• Vol. 37 No. 11, 957–963
  • 15 November 2008

Standard Setting in Student Assessment: Is a Defensible Method Yet to Come?



Introduction: Setting, maintaining and re-evaluation of assessment standard periodically are important issues in medical education. The cut-off scores are often “pulled from the air” or set to an arbitrary percentage. A large number of methods/procedures used to set standard or cut score are described in literature. There is a high degree of uncertainty in performance standard set by using these methods. Standards set using the existing methods reflect the subjective judgment of the standard setters. This review is not to describe the existing standard setting methods/procedures but to narrate the validity, reliability, feasibility and legal issues relating to standard setting.

Materials and Methods: This review is on some of the issues in standard setting based on the published articles of educational assessment researchers.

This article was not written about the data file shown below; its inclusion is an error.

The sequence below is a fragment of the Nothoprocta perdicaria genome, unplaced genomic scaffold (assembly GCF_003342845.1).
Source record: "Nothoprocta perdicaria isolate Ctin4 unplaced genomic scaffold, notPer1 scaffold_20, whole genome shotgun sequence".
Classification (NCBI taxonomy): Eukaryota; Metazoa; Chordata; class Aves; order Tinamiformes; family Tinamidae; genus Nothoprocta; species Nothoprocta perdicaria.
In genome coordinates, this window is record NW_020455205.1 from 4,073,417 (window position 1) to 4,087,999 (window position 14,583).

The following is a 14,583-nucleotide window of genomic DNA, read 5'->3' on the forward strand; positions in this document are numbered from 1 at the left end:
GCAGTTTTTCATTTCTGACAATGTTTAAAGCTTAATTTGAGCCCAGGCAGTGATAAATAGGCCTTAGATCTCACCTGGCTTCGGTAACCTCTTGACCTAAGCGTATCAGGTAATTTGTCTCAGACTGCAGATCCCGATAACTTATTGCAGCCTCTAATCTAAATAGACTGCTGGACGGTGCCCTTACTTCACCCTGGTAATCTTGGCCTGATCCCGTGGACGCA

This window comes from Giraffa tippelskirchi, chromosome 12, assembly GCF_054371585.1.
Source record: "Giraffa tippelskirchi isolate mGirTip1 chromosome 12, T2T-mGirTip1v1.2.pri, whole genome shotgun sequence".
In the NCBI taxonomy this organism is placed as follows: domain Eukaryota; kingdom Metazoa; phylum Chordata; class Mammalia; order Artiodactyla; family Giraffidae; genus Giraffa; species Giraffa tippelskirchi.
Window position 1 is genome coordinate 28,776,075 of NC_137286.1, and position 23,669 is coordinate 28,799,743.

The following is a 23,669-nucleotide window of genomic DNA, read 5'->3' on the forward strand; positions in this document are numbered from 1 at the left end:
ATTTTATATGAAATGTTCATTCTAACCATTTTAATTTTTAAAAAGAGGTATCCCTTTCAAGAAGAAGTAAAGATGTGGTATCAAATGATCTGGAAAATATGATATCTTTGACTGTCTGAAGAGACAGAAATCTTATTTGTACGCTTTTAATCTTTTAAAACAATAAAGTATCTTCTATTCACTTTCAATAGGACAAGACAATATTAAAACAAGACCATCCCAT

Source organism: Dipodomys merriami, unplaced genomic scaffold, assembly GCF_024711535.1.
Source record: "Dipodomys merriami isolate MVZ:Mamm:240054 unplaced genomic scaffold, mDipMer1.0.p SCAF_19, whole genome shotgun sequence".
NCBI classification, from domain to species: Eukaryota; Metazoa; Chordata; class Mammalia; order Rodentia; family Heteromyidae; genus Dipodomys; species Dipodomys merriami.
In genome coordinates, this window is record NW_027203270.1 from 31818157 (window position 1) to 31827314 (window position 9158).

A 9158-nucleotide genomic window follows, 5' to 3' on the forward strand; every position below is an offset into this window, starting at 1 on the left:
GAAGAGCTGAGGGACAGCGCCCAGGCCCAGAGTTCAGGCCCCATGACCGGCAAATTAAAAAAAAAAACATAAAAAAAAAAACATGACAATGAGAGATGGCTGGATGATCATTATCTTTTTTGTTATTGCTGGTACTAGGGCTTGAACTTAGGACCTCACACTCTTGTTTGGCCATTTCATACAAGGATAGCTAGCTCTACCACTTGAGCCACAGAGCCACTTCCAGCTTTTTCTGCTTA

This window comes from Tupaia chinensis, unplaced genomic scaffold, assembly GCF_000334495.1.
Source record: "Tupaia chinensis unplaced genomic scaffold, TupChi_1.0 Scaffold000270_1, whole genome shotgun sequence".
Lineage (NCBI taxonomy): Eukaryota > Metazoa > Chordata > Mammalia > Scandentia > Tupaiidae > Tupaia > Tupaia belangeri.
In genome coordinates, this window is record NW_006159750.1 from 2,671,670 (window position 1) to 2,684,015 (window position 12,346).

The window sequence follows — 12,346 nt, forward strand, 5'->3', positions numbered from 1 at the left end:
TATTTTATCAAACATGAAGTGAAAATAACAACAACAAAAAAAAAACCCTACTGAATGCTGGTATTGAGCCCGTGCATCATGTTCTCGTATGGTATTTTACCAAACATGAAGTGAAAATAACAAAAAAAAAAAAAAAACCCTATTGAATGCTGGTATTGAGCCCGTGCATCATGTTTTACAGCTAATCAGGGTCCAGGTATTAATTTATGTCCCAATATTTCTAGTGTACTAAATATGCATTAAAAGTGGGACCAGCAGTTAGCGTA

Results: Standard or cut-off score should be to determine whether the examinee attained the requirement to be certified competent. There is no perfect method to determine cut score on a test and none is agreed upon as the best method. Setting standard is not an exact science. Legitimacy of the standard is supported when performance standard is linked to the requirement of practice. Test-curriculum alignment and content validity are important for most educational test validity arguments.

Conclusion: Representative percentage of must-know learning objectives in the curriculum may be the basis of test items and pass/fail marks. Practice analysis may help in identifying the must-know areas of curriculum. Cut score set by this procedure may give the credibility, validity, defensibility and comparability of the standard. Constructing the test items by subject experts and vetted by multi-disciplinary faculty members may ensure the reliability of the test as well as the standard.

To validate any “adjective”, be it for living or non-living, a criteria or standard is needed. Globalisation, mobility of doctors and the rising number of medical institutions make it imperative to have comparable standards in medical teaching learning and assessment.

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